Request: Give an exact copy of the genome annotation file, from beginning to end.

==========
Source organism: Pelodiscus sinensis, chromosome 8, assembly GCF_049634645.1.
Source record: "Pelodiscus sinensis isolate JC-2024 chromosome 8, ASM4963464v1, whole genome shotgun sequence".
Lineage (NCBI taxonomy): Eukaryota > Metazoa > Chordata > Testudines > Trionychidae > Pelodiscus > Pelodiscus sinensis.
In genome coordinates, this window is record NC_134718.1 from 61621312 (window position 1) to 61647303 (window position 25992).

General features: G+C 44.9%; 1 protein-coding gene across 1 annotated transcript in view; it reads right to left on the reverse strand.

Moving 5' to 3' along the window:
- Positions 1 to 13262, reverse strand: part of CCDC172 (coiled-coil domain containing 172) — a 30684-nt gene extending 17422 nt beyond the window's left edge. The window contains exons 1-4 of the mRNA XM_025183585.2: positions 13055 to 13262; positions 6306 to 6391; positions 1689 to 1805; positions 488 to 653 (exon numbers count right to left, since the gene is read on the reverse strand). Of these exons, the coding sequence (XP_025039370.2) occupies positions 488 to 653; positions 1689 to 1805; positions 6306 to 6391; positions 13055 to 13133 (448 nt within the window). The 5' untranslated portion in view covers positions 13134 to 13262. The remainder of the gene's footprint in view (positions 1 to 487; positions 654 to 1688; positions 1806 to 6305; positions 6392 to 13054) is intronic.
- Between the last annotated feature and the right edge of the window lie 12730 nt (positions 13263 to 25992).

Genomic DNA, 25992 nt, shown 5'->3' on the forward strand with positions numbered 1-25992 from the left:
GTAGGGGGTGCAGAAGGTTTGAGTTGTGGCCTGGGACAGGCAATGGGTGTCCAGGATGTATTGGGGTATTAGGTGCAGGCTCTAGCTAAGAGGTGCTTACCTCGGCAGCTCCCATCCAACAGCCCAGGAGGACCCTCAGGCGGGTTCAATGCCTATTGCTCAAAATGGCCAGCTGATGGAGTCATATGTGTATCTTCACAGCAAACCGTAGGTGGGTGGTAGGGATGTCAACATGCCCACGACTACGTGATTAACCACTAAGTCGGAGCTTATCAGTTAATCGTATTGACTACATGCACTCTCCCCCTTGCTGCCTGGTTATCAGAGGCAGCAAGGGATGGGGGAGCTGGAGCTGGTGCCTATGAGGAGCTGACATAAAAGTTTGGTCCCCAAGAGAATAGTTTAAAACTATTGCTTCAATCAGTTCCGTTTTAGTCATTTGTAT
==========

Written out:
Source organism: Pelodiscus sinensis, chromosome 8, assembly GCF_049634645.1.
Source record: "Pelodiscus sinensis isolate JC-2024 chromosome 8, ASM4963464v1, whole genome shotgun sequence".
Lineage (NCBI taxonomy): Eukaryota > Metazoa > Chordata > Testudines > Trionychidae > Pelodiscus > Pelodiscus sinensis.
In genome coordinates, this window is record NC_134718.1 from 61621312 (window position 1) to 61647303 (window position 25992).

General features: G+C 44.9%; 1 protein-coding gene across 1 annotated transcript in view; it reads right to left on the reverse strand.

Moving 5' to 3' along the window:
- Positions 1 to 13262, reverse strand: part of CCDC172 (coiled-coil domain containing 172) — a 30684-nt gene extending 17422 nt beyond the window's left edge. The window contains exons 1-4 of the mRNA XM_025183585.2: positions 13055 to 13262; positions 6306 to 6391; positions 1689 to 1805; positions 488 to 653 (exon numbers count right to left, since the gene is read on the reverse strand). Of these exons, the coding sequence (XP_025039370.2) occupies positions 488 to 653; positions 1689 to 1805; positions 6306 to 6391; positions 13055 to 13133 (448 nt within the window). The 5' untranslated portion in view covers positions 13134 to 13262. The remainder of the gene's footprint in view (positions 1 to 487; positions 654 to 1688; positions 1806 to 6305; positions 6392 to 13054) is intronic.
- Between the last annotated feature and the right edge of the window lie 12730 nt (positions 13263 to 25992).

Genomic DNA, 25992 nt, shown 5'->3' on the forward strand with positions numbered 1-25992 from the left:
GTAGGGGGTGCAGAAGGTTTGAGTTGTGGCCTGGGACAGGCAATGGGTGTCCAGGATGTATTGGGGTATTAGGTGCAGGCTCTAGCTAAGAGGTGCTTACCTCGGCAGCTCCCATCCAACAGCCCAGGAGGACCCTCAGGCGGGTTCAATGCCTATTGCTCAAAATGGCCAGCTGATGGAGTCATATGTGTATCTTCACAGCAAACCGTAGGTGGGTGGTAGGGATGTCAACATGCCCACGACTACGTGATTAACCACTAAGTCGGAGCTTATCAGTTAATCGTATTGACTACATGCACTCTCCCCCTTGCTGCCTGGTTATCAGAGGCAGCAAGGGATGGGGGAGCTGGAGCTGGTGCCTATGAGGAGCTGACATAAAAGTTTGGTCCCCAAGAGAATAGTTTAAAACTATTGCTTCAATCAGTTCCGTTTTAGTCATTTGTAT